The Weird World of Writers

Today is October 31st, Halloween, a wonderful day for Americans. Children of all ages dress in bizarre costumes, roast marshmallows and hot dogs, down enough candy to rot a thousand teeth and generally have a good time.

Halloween presages Thanksgiving. Thanksgiving presages Christmas.

But this year, Halloween presages something new and exciting in my life, the launch of BONES ALONG THE HILL, a romantic suspense novel written by me and published by the Boroughs Publishing Group.

BONES launches on November 18th. I will post links when I have them and invite all of you to read it because that’s what authors do and also because I think it’s a fine novel, well-written and full of interesting people. So interesting, I sometimes pine for their company even though months have elapsed since my editor, Camille Hahn and I agreed with a single nod that BONES was ready to go out into the wide world.

Writing is a strange affair. I spend hours communing with people who don’t exist in situations I create, playing like a cat with my little mice who, like real mice, try to run in directions I don’t like and are sometimes successful in wresting control of the effort into their non-existent paws. I don’t know how they do it; neither does anyone else.

But I digress.

Perhaps the strangest part of writing is marketing. I write a novel (82,000 words). It takes forever. My writing buddies read it. They point out horrors. I revise. They read it; I revise. Repeat ad nauseam. Finally, we either all agree it’s ready or we give up and it goes out into the wide world of agents and editors.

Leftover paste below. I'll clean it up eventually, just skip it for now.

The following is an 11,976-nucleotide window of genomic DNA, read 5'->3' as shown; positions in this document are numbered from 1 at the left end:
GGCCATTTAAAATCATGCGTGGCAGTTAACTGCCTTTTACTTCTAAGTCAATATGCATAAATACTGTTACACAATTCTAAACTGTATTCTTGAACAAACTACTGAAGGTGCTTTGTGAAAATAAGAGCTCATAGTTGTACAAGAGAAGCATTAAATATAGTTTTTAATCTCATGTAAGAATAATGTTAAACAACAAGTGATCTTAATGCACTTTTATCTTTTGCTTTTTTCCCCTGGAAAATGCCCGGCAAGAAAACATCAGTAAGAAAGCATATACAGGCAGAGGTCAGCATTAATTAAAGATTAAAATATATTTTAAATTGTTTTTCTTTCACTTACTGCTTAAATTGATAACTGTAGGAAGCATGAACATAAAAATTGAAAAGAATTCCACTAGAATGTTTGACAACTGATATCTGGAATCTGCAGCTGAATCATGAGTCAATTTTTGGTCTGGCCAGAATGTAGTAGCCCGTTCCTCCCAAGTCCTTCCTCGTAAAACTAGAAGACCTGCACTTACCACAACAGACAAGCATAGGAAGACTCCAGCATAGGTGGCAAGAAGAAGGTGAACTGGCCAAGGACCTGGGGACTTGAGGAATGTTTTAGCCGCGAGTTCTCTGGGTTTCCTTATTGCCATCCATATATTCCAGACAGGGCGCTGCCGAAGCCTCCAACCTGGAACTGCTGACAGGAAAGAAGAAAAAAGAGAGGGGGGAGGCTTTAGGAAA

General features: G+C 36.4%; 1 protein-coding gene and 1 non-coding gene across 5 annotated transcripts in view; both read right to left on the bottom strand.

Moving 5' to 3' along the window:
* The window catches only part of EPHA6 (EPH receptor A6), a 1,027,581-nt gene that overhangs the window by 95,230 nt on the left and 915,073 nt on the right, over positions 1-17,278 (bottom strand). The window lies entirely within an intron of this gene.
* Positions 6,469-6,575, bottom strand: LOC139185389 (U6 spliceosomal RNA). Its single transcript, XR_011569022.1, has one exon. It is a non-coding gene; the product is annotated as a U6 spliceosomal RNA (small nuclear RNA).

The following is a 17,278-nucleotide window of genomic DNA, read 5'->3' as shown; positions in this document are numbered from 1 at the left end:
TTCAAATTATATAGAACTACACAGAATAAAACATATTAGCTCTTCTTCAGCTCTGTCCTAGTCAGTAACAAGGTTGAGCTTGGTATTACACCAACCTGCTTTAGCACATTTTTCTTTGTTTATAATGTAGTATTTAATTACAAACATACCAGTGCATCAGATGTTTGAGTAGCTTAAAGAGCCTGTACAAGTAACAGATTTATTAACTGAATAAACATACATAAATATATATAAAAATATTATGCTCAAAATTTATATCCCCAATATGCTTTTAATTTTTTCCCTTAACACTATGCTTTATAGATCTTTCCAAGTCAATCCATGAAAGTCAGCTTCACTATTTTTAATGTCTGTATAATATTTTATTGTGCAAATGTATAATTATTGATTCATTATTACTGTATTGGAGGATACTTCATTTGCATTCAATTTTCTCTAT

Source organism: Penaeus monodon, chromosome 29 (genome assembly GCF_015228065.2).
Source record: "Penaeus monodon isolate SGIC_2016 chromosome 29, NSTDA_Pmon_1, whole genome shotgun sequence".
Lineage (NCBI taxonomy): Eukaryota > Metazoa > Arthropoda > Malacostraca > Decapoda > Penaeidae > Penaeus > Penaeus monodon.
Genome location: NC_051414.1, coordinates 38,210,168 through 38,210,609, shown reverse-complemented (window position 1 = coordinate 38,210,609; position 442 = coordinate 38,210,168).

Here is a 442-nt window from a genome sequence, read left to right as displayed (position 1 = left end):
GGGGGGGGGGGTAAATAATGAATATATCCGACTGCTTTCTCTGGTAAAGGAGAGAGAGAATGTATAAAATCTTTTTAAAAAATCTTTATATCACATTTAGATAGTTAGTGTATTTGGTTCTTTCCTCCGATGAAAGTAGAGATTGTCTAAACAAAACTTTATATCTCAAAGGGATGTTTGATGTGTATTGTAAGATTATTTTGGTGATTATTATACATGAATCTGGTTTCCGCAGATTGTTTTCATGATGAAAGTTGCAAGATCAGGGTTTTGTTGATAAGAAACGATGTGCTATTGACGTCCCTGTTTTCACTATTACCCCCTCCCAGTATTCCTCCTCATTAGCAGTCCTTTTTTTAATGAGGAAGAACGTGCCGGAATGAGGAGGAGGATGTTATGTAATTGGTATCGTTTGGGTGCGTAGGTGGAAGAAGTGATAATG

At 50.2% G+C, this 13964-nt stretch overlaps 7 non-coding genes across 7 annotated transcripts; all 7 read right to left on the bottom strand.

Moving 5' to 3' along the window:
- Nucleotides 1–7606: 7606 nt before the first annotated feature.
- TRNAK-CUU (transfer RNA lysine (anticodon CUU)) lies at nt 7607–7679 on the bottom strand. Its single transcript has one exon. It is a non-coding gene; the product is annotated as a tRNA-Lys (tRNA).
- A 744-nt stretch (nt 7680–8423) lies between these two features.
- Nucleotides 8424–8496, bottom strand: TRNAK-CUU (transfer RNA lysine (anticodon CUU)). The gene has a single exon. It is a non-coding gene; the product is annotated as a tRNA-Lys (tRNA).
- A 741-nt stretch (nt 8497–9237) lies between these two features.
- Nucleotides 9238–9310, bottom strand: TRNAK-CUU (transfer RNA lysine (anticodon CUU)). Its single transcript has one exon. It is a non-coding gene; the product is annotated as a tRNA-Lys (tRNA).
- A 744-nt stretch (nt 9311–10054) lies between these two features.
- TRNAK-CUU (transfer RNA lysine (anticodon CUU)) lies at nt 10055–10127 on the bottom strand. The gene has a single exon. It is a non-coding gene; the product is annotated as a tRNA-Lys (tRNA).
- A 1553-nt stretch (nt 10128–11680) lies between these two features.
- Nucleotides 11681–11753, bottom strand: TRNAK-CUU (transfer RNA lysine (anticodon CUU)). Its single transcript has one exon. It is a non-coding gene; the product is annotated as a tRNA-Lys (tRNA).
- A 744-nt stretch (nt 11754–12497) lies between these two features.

This begins the process designed to destroy my ego so I can become a better person. I know that’s the case because that much pain must have a reason. I send out the manuscript to ten agents. Five of them don’t respond at all, four respond with “not for us,” a phrase created specifically because it says nothing and helps no one. One of the ten sends a nice note that gives me an idea of why it isn’t for her. For a long time during the sending out process, I live for these why emails, suck them in like a desiccated turtle in need of water.

The sending out process is sometimes interrupted so the revising process can resume. This happens when an agent or editor gives me enough feedback so I figure a way to make the book better. The revising process can take a day or can extend for months. Depends on how badly my ego is bruised at the moment.

Then one day someone responds to my query with “I love this book.” For several hours, I sit in stupefaction, my battered writer’s mind unable to absorb the words that should be “not for us.”

I wish I could say that after the initial numbness, I became hysterically excited, but in fact I did not. I became incredibly relieved. I was no longer an “aspiring author,” an “unpublished writer,” someone who said she could write but could not prove it. I was to have an ISBN, proof positive that someone somewhere cared enough about my novel to publish it.

As I said, the novel will debut on November 18th. I am excited. I am terrified. I am looking forward to that day while at the same time trying to hold the seconds back.

Meanwhile, I’m working on another novel with nary a tremble over the ensuing marketing process. All I can figure is it’s like having babies. After a while, we forget the pain.